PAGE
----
The two speakers from Oxyma, Christian Seidl (Junior Marketing Consultant) and Ruud van Luijk (Data Analyst) take the 10 attendees on an interesting journey. During the session all topics are discussed from both a technical and a marketing perspective. Next to a broad overview of what’s possible now and some practical cases, they also discuss two of the most important steps in the process of utilizing artificial intelligence: data collection/preparation and how to utilize the results of a prediction. Finally, the participants filled in the so called Machine Learning canvas to structure their analytical question.
Change is accelerating
We all feel that innovations and human progress are leaping forward faster and faster. Computing power is doubling every year. No wonder we think that we cannot keep up. There are hundreds of new ideas and innovations every day. Yes, AI has been a buzzword before, but this time it’s here to stay – making its way towards mainstream adoption. The conditions were not perfect before, but with faster hardware & cloud computing, more data & bigger datasets and advanced research & development we can finally put AI to use.
Applications of AI
How can companies use artificial intelligence to their advantage? The possibilities are endless. From self-driving trucks to doctors being supported by advanced image recognition algorithms that help to analyze MRI scans. Although this sounds very futuristic, most of these things are possible already – at least in first tests. During the session we discussed a few very practical applications of AI that are relevant for marketing. Describing the context of pictures, tagging or even creating images is all possible with the help of smart algorithms. Furthermore, you can predict the hotness of leads. Also, autonomous A/B testing is done by an AI campaign manager. These practices aren’t flawless yet: they require input and working hand in hand with a marketer, but they could potentially save a lot of time.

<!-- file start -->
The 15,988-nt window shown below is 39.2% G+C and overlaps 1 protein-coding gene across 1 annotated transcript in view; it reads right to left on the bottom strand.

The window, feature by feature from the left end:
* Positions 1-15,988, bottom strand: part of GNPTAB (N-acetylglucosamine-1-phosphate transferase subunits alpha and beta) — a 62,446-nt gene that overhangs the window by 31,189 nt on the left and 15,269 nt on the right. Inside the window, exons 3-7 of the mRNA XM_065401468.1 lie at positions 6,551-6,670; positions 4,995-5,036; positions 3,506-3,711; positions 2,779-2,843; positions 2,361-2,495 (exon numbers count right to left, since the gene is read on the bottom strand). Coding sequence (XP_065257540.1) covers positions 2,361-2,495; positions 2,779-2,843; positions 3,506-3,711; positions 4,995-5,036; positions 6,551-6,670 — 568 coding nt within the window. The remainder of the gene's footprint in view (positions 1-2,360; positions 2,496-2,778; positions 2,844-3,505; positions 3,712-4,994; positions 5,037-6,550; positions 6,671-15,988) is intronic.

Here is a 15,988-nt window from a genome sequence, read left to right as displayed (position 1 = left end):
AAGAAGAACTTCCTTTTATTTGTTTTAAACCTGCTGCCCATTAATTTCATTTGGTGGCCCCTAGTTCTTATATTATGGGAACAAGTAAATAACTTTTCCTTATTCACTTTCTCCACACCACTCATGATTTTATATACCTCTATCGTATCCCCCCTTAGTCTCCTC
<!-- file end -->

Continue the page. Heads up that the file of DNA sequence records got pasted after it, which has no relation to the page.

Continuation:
What do you need?
To be able to use AI in your organization you need to consider the 3 P’s. Process, platform and people. The process was discussed during a practical part of the workshop: by filling in the Machine Learning Canvas. This canvas starts at the value proposition and then covers the learning, predicting, and evaluating part of Machine Learning. By filling in this canvas, the participants were more accurately able to anticipate practical issues during such a project. The platform covers the right hardware and software (e.g. R, Python, SQL). It is of outmost importance that there is enough data and even more that the data quality is sufficient. Out of experience, 80% of resources and time in such Machine Learning projects should be dedicated on the part of data preparation, since this has the largest influence on the predictive strength of the model. Last but not least, you need the right people for the job. The algorithm can predict a certain outcome but human marketers are (still) needed to interpret the data and to come up with creative campaigns based on these insights.
Is AI the Holy Grail?
At the moment large companies that offer marketing tooling are definitely advocating this position. They praise AI as the all-knowing solution for every marketer. It’s true, AI is good at predictable tasks that can be automated and it can also predict human behavior and interests quite well. There are many practical examples where smart algorithms increased the ROI of marketing campaigns and increased efficiency.
However, you need a lot of data to be able to train algorithms. But even having plenty data is not good enough. You also need good quality data, often with labels (outcome X, outcome Y, etc.). By now, these models need supervision to yield the best results… and lucky for us marketers: we are still needed to interpret the results and create emotionally touching campaigns.
Lastly, it is not necessary to implement continuously improving, sophisticated models right away. It is possible to start with small, one-off experiments. Make a data export, train the model, predict the outcome, import & use the results for a campaign and hopefully you have shown enough business value to convince everybody to start with this exciting technology.
Curious as to how you can implement artificial intelligence in your marketing organization? For content-related questions please ask Ruud: firstname.lastname@example.org, and for more general questions please contact our Senior Data Strategist Remco: email@example.com.